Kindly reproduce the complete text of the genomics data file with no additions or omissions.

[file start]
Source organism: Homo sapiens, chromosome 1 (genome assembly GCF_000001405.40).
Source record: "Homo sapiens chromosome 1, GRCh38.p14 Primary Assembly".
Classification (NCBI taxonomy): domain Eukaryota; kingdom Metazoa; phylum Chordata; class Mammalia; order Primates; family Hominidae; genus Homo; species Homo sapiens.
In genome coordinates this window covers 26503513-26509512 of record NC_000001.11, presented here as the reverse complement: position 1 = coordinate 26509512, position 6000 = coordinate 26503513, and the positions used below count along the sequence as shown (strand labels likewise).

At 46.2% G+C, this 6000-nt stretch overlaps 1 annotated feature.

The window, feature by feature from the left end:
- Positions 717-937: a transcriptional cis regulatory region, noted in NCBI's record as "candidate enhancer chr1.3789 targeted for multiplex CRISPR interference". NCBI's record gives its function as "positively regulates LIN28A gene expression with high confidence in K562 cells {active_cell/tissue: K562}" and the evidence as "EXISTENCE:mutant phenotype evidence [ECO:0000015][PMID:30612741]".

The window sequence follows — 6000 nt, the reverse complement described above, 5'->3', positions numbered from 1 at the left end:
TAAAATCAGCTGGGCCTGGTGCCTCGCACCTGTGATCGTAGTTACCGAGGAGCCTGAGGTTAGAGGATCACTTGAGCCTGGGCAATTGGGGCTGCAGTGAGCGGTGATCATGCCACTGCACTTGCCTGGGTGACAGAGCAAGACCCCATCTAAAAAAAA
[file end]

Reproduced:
Source organism: Homo sapiens, chromosome 1 (genome assembly GCF_000001405.40).
Source record: "Homo sapiens chromosome 1, GRCh38.p14 Primary Assembly".
Classification (NCBI taxonomy): domain Eukaryota; kingdom Metazoa; phylum Chordata; class Mammalia; order Primates; family Hominidae; genus Homo; species Homo sapiens.
In genome coordinates this window covers 26503513-26509512 of record NC_000001.11, presented here as the reverse complement: position 1 = coordinate 26509512, position 6000 = coordinate 26503513, and the positions used below count along the sequence as shown (strand labels likewise).

At 46.2% G+C, this 6000-nt stretch overlaps 1 annotated feature.

The window, feature by feature from the left end:
- Positions 717-937: a transcriptional cis regulatory region, noted in NCBI's record as "candidate enhancer chr1.3789 targeted for multiplex CRISPR interference". NCBI's record gives its function as "positively regulates LIN28A gene expression with high confidence in K562 cells {active_cell/tissue: K562}" and the evidence as "EXISTENCE:mutant phenotype evidence [ECO:0000015][PMID:30612741]".

The window sequence follows — 6000 nt, the reverse complement described above, 5'->3', positions numbered from 1 at the left end:
TAAAATCAGCTGGGCCTGGTGCCTCGCACCTGTGATCGTAGTTACCGAGGAGCCTGAGGTTAGAGGATCACTTGAGCCTGGGCAATTGGGGCTGCAGTGAGCGGTGATCATGCCACTGCACTTGCCTGGGTGACAGAGCAAGACCCCATCTAAAAAAAA